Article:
Ground Source Heat Pumps (GSHP) utilise the heat energy stored in the ground to heat water that can be distributed to the heating system, domestic hot water system and appliances within a building. Horizontal collectors are laid underground in trenches (compared to bore holes in vertical systems). The GSHP works by passing heat from the ground through buried pipework that carries a brine mixture which converts it into higher temperatures for use within the home.
GSHPs utilise the heat energy stored in the ground to heat water that can be distributed to the heating system, domestic hot water system and appliances within a building. The GSHP works by passing heat from the ground through buried pipework that carries a brine mixture which converts it into higher temperatures for use within the home.
A horizontal closed loop field is composed of pipes that run horizontally in the ground. A long horizontal trench, deeper than the frost line, is dug and coils are placed horizontally inside the same trench. Horizontal loops tend to be more cost effective to install than boreholes.
Once installed the GSHPs offer a reliable and low cost form of heating requiring only relatively small amounts of electricity to drive the pumps. Heat pumps aim to supply a constant temperature to buildings. They initially heat the building and then top-up any heat loss on a constant flow basis.
The efficient design of GSHPs is critical to their good and long term performance and an understanding of both the ground, groundwater conditions and available drilling techniques is crucial in this. Mostly, the heat absorbed is solar heat stored in the surface of the earth but at depth, it is likely to be a mixture of solar and planetary heat. For the majority of GSHP implementation stored solar heat is the major heat source.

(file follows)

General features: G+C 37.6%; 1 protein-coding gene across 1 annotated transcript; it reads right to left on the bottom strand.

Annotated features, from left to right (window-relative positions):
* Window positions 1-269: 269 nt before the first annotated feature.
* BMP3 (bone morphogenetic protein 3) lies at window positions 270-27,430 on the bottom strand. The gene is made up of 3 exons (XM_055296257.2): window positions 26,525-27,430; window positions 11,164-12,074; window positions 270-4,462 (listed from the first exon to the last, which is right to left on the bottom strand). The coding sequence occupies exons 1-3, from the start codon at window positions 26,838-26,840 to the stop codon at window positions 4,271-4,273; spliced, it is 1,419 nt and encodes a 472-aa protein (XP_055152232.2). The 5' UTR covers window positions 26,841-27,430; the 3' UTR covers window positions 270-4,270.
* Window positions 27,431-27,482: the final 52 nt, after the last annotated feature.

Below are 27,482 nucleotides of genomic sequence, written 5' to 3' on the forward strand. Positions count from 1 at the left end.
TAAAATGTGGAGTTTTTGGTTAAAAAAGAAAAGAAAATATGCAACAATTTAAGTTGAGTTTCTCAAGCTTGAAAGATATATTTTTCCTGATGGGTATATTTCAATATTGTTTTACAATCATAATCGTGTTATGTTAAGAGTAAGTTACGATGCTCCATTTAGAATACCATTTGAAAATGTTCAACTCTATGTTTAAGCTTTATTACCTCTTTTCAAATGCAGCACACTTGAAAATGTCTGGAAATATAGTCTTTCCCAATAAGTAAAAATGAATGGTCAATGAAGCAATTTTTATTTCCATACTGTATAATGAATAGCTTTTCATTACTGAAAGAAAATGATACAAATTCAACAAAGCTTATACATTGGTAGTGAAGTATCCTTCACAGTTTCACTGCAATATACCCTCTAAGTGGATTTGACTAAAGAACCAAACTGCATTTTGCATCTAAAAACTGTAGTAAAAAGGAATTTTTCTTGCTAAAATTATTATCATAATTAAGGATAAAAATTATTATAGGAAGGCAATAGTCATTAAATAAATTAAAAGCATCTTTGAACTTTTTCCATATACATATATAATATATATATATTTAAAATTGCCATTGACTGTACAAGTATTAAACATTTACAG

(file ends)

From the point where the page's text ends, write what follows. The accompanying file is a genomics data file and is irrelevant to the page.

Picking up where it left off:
This heat is then passed onto the heat pump unit, which compresses the liquid further (the Law of Thermodynamics) creating an even hotter liquid, which is then used to heat the water in the buffer tank. This heat can then be transferred to radiators and under-floor heating systems, as well as being used to heat domestic hot water.
The length of the ground loop array depends on the heat demand, the building, its energy performance and the sub-surface ground conditions.
The pump will still need electricity to run, but the idea is that it uses less electrical energy than the heat it produces. This is called the co-efficient of performance (COP).
Hints & Tips
- For each Ground Source Heat Pump installation we recommend that you undertake an independent assessment of the site to ensure your design is optimised to suit the ground conditions and building.
- For optimum results you need to ensure that the fabric of the building is well insulated and draught proofed.
- Ground Source Heat Pumps can work better in conjunction with the use of under floor heating systems.
- Ensure that the sun has access to the area of the ground where the loop is situated.